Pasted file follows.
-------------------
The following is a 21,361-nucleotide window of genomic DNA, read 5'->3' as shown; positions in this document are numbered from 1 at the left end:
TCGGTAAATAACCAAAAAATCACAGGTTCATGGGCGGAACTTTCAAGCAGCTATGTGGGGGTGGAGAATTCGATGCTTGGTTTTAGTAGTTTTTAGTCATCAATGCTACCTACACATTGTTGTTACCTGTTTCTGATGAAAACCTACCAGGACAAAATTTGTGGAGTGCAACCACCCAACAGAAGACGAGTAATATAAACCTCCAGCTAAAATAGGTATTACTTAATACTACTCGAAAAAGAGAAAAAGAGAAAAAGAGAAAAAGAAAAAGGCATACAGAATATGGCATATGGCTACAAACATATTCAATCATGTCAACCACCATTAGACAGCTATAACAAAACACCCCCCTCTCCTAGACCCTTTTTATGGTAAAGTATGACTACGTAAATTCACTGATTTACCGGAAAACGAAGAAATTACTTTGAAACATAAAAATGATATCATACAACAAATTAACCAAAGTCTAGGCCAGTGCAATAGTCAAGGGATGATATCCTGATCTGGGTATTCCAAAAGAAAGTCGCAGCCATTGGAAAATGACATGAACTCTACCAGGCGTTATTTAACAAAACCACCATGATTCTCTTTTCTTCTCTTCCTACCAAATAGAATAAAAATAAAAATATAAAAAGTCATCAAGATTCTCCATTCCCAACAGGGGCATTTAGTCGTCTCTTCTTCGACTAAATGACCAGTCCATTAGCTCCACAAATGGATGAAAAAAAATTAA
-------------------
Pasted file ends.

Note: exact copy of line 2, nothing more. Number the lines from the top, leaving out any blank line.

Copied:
TCGGTAAATAACCAAAAAATCACAGGTTCATGGGCGGAACTTTCAAGCAGCTATGTGGGGGTGGAGAATTCGATGCTTGGTTTTAGTAGTTTTTAGTCATCAATGCTACCTACACATTGTTGTTACCTGTTTCTGATGAAAACCTACCAGGACAAAATTTGTGGAGTGCAACCACCCAACAGAAGACGAGTAATATAAACCTCCAGCTAAAATAGGTATTACTTAATACTACTCGAAAAAGAGAAAAAGAGAAAAAGAGAAAAAGAAAAAGGCATACAGAATATGGCATATGGCTACAAACATATTCAATCATGTCAACCACCATTAGACAGCTATAACAAAACACCCCCCTCTCCTAGACCCTTTTTATGGTAAAGTATGACTACGTAAATTCACTGATTTACCGGAAAACGAAGAAATTACTTTGAAACATAAAAATGATATCATACAACAAATTAACCAAAGTCTAGGCCAGTGCAATAGTCAAGGGATGATATCCTGATCTGGGTATTCCAAAAGAAAGTCGCAGCCATTGGAAAATGACATGAACTCTACCAGGCGTTATTTAACAAAACCACCATGATTCTCTTTTCTTCTCTTCCTACCAAATAGAATAAAAATAAAAATATAAAAAGTCATCAAGATTCTCCATTCCCAACAGGGGCATTTAGTCGTCTCTTCTTCGACTAAATGACCAGTCCATTAGCTCCACAAATGGATGAAAAAAAATTAA